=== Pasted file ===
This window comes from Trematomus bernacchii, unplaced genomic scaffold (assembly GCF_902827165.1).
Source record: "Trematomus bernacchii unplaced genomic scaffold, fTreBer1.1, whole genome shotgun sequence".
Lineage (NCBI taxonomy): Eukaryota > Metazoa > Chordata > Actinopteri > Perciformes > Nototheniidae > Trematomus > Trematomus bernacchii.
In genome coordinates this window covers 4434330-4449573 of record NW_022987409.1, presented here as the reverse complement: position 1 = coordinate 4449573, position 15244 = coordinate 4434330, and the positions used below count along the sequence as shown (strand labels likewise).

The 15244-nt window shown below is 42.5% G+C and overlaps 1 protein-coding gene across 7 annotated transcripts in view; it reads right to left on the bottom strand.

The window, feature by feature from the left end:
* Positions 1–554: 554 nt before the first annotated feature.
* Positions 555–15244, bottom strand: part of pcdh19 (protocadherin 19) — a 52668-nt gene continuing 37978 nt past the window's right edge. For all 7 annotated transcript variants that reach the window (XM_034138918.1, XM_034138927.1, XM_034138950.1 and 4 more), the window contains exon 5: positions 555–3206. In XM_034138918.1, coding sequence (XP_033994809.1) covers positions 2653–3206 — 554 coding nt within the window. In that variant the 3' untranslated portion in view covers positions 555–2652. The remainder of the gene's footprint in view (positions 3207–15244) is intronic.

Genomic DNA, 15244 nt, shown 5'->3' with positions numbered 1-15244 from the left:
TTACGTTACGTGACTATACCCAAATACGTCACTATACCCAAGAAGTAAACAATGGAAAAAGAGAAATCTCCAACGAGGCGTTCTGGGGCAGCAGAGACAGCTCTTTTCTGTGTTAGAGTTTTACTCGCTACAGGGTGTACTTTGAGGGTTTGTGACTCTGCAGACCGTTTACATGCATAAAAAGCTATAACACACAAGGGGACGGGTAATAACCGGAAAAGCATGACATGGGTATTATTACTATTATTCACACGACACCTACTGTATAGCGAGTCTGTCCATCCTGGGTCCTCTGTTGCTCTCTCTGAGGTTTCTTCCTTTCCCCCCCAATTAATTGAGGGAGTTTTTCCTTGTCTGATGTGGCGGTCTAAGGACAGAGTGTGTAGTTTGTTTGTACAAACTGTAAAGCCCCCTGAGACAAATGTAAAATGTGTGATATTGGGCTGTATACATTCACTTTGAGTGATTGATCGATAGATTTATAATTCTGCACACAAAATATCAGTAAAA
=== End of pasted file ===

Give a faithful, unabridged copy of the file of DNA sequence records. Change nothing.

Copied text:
This window comes from Trematomus bernacchii, unplaced genomic scaffold (assembly GCF_902827165.1).
Source record: "Trematomus bernacchii unplaced genomic scaffold, fTreBer1.1, whole genome shotgun sequence".
Lineage (NCBI taxonomy): Eukaryota > Metazoa > Chordata > Actinopteri > Perciformes > Nototheniidae > Trematomus > Trematomus bernacchii.
In genome coordinates this window covers 4434330-4449573 of record NW_022987409.1, presented here as the reverse complement: position 1 = coordinate 4449573, position 15244 = coordinate 4434330, and the positions used below count along the sequence as shown (strand labels likewise).

The 15244-nt window shown below is 42.5% G+C and overlaps 1 protein-coding gene across 7 annotated transcripts in view; it reads right to left on the bottom strand.

The window, feature by feature from the left end:
* Positions 1–554: 554 nt before the first annotated feature.
* Positions 555–15244, bottom strand: part of pcdh19 (protocadherin 19) — a 52668-nt gene continuing 37978 nt past the window's right edge. For all 7 annotated transcript variants that reach the window (XM_034138918.1, XM_034138927.1, XM_034138950.1 and 4 more), the window contains exon 5: positions 555–3206. In XM_034138918.1, coding sequence (XP_033994809.1) covers positions 2653–3206 — 554 coding nt within the window. In that variant the 3' untranslated portion in view covers positions 555–2652. The remainder of the gene's footprint in view (positions 3207–15244) is intronic.

Genomic DNA, 15244 nt, shown 5'->3' with positions numbered 1-15244 from the left:
TTACGTTACGTGACTATACCCAAATACGTCACTATACCCAAGAAGTAAACAATGGAAAAAGAGAAATCTCCAACGAGGCGTTCTGGGGCAGCAGAGACAGCTCTTTTCTGTGTTAGAGTTTTACTCGCTACAGGGTGTACTTTGAGGGTTTGTGACTCTGCAGACCGTTTACATGCATAAAAAGCTATAACACACAAGGGGACGGGTAATAACCGGAAAAGCATGACATGGGTATTATTACTATTATTCACACGACACCTACTGTATAGCGAGTCTGTCCATCCTGGGTCCTCTGTTGCTCTCTCTGAGGTTTCTTCCTTTCCCCCCCAATTAATTGAGGGAGTTTTTCCTTGTCTGATGTGGCGGTCTAAGGACAGAGTGTGTAGTTTGTTTGTACAAACTGTAAAGCCCCCTGAGACAAATGTAAAATGTGTGATATTGGGCTGTATACATTCACTTTGAGTGATTGATCGATAGATTTATAATTCTGCACACAAAATATCAGTAAAA